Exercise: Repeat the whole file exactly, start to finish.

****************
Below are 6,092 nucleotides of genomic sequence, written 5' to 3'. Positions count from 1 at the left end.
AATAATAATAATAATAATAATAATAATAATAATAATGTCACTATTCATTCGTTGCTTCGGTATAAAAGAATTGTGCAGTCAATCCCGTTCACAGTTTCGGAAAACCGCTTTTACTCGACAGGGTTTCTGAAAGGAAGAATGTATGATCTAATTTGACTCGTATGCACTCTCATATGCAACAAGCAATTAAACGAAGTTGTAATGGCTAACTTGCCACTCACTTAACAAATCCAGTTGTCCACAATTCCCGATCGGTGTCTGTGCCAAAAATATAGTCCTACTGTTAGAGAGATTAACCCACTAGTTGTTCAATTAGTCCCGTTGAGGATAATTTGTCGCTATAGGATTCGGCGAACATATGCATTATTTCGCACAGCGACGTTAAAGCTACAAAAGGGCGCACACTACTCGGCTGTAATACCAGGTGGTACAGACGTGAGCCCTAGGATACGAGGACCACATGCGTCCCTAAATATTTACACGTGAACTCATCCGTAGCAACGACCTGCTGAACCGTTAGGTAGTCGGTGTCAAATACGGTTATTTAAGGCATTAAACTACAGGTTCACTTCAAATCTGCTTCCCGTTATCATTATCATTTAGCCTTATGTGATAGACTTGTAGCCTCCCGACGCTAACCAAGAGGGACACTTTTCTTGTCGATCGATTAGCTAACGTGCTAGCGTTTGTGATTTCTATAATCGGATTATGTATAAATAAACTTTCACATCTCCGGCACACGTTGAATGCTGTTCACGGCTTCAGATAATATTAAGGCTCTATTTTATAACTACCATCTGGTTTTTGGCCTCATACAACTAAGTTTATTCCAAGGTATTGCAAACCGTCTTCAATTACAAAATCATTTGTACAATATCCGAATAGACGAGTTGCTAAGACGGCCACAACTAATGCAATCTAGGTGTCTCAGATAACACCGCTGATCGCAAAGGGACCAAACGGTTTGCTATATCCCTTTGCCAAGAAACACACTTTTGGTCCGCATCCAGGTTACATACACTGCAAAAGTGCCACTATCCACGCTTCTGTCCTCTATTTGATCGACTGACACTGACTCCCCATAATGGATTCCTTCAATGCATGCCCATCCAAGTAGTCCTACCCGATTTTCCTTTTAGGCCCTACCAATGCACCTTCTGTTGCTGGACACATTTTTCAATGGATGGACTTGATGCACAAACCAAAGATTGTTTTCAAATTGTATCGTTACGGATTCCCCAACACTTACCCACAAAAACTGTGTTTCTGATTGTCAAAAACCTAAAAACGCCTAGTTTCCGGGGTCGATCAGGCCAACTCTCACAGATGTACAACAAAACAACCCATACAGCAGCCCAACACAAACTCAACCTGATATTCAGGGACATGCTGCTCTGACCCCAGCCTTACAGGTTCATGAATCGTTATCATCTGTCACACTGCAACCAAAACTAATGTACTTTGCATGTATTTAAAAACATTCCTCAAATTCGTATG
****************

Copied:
Below are 6,092 nucleotides of genomic sequence, written 5' to 3'. Positions count from 1 at the left end.
AATAATAATAATAATAATAATAATAATAATAATAATGTCACTATTCATTCGTTGCTTCGGTATAAAAGAATTGTGCAGTCAATCCCGTTCACAGTTTCGGAAAACCGCTTTTACTCGACAGGGTTTCTGAAAGGAAGAATGTATGATCTAATTTGACTCGTATGCACTCTCATATGCAACAAGCAATTAAACGAAGTTGTAATGGCTAACTTGCCACTCACTTAACAAATCCAGTTGTCCACAATTCCCGATCGGTGTCTGTGCCAAAAATATAGTCCTACTGTTAGAGAGATTAACCCACTAGTTGTTCAATTAGTCCCGTTGAGGATAATTTGTCGCTATAGGATTCGGCGAACATATGCATTATTTCGCACAGCGACGTTAAAGCTACAAAAGGGCGCACACTACTCGGCTGTAATACCAGGTGGTACAGACGTGAGCCCTAGGATACGAGGACCACATGCGTCCCTAAATATTTACACGTGAACTCATCCGTAGCAACGACCTGCTGAACCGTTAGGTAGTCGGTGTCAAATACGGTTATTTAAGGCATTAAACTACAGGTTCACTTCAAATCTGCTTCCCGTTATCATTATCATTTAGCCTTATGTGATAGACTTGTAGCCTCCCGACGCTAACCAAGAGGGACACTTTTCTTGTCGATCGATTAGCTAACGTGCTAGCGTTTGTGATTTCTATAATCGGATTATGTATAAATAAACTTTCACATCTCCGGCACACGTTGAATGCTGTTCACGGCTTCAGATAATATTAAGGCTCTATTTTATAACTACCATCTGGTTTTTGGCCTCATACAACTAAGTTTATTCCAAGGTATTGCAAACCGTCTTCAATTACAAAATCATTTGTACAATATCCGAATAGACGAGTTGCTAAGACGGCCACAACTAATGCAATCTAGGTGTCTCAGATAACACCGCTGATCGCAAAGGGACCAAACGGTTTGCTATATCCCTTTGCCAAGAAACACACTTTTGGTCCGCATCCAGGTTACATACACTGCAAAAGTGCCACTATCCACGCTTCTGTCCTCTATTTGATCGACTGACACTGACTCCCCATAATGGATTCCTTCAATGCATGCCCATCCAAGTAGTCCTACCCGATTTTCCTTTTAGGCCCTACCAATGCACCTTCTGTTGCTGGACACATTTTTCAATGGATGGACTTGATGCACAAACCAAAGATTGTTTTCAAATTGTATCGTTACGGATTCCCCAACACTTACCCACAAAAACTGTGTTTCTGATTGTCAAAAACCTAAAAACGCCTAGTTTCCGGGGTCGATCAGGCCAACTCTCACAGATGTACAACAAAACAACCCATACAGCAGCCCAACACAAACTCAACCTGATATTCAGGGACATGCTGCTCTGACCCCAGCCTTACAGGTTCATGAATCGTTATCATCTGTCACACTGCAACCAAAACTAATGTACTTTGCATGTATTTAAAAACATTCCTCAAATTCGTATG